Use signage effectively throughout the store and at checkout. This is especially necessary during peak shopping periods and provides a sense of orderliness and control.
The checkout area often represents the greatest challenge for retailers and consumers alike. According to industry experts, this is where sales are either made or lost. If consumers can effectively navigate the store and select items for purchase, they’ll likely head to the checkout queue. If shoppers arrive to find an inefficient and slow-moving line — they may walk away without completing the purchase. During heavy traffic periods, retailers must be prepared to manage large groups of consumers arriving simultaneously at the queue. Queue management technologies, when applied correctly, are an efficient way to reduce “walk aways,” improve customer satisfaction and increase the average consumer purchase. Options include:
- Electronic call forward systems move consumers through the checkout process quickly and easily by directing the shopper at the head of the line to the next available cashier. These systems also can keep consumers informed of wait times, alleviating consumer stress by setting expectations;
- Electronic queue ticketing, or dispersed queuing allows multiple transactions to be handled fairly for all waiting parties.
- Other checkout solutions include lane-per-lane checkout, virtual queuing or single-lane queuing.
Working with a queue management expert can help identify which queue management solution will work best to improve customer flow of traffic at a given retailer. The system can even be custom designed to specifically guide consumers towards branded products or marketing materials. Properly designed checkout lines or queues have lowered customer wait times by 25% and reduced “walk aways” by as much as 90%. Effective checkout queues are a concrete way to improve margins in a difficult retail climate.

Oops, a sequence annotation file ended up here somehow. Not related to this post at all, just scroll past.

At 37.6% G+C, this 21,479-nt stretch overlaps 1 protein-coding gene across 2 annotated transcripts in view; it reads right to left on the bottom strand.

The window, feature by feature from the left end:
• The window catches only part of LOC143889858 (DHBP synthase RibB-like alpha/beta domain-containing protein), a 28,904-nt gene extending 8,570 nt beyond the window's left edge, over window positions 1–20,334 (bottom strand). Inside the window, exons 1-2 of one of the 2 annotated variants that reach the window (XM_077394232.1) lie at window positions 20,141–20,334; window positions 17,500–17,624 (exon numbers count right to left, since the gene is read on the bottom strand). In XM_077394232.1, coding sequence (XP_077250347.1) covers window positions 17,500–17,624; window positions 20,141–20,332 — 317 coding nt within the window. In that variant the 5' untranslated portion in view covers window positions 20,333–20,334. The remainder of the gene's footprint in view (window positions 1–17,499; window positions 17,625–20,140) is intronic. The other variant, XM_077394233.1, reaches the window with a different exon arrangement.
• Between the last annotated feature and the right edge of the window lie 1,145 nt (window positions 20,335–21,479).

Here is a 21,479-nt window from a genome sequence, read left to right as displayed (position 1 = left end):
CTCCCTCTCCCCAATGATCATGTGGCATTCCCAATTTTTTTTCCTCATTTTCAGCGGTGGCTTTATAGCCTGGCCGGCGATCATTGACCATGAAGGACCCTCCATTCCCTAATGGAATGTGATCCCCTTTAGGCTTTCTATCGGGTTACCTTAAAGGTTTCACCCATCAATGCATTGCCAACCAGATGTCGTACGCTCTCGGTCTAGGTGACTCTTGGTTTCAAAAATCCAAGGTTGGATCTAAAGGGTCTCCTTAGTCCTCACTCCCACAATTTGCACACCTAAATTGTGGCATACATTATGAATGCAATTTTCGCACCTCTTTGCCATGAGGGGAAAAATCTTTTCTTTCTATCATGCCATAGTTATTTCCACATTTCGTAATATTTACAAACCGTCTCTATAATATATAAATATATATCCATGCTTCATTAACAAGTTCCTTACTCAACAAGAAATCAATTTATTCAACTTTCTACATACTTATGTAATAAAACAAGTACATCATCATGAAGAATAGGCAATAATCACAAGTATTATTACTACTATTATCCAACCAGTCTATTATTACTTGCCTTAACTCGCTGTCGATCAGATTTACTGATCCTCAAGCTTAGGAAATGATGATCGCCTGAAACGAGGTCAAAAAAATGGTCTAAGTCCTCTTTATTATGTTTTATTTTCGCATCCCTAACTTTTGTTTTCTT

Revenue in the Queue
Retailers should take advantage of potential revenue opportunity in the queue area of the store. Opportunities include:
- In-queue merchandising systems can replace traditional checkout line barriers. These systems feature merchandising panels and accessories for impulse-type purchases. Retailers providing in-queue merchandising can generate up to 10 % more revenue through impulse purchases.
- With modular wall systems, retailers can promote and display products and include interchangeable graphic headers for promotions, sales or branding.
- A simple item like a merchandising basket or bowl can be an inexpensive way to maximize merchandising capacity per square foot of floor space, optimizing revenue per square foot performance.
- Feature and sale items should be strategically placed near to and within the queue to increase consumer awareness of products and to drive impulse purchases. Some of the merchandise that falls into this category may seem like regular selling items. Yet when properly merchandised these items continue to sell not only in their departments, but also in other locations where they are displayed for impulse sales.
Retailers that consider the customer journey are reinforcing their commitment to in-store shoppers. By providing innovative line management and unique in-queue merchandising campaigns, merchandisers are taking the necessary steps to enhance the shopping experience, greatly reducing in-store shopping cart abandonment.
Lawrence provides queue management products and technologies to help retailers engage in and create lasting relationships with their customers while providing incremental revenue through the near elimination of “Walk-Aways.” An experienced business development executive with a comprehensive P & L and operations management background, Bill Vetter has a proven track record in brand building, customer sales and business plan execution. Prior to joining Lawrence in 2009, Bill was vice president of franchise and business development at Sbarro Inc; and previous to this served as director and general manager of North American Corporate Sales for Weight Watchers International.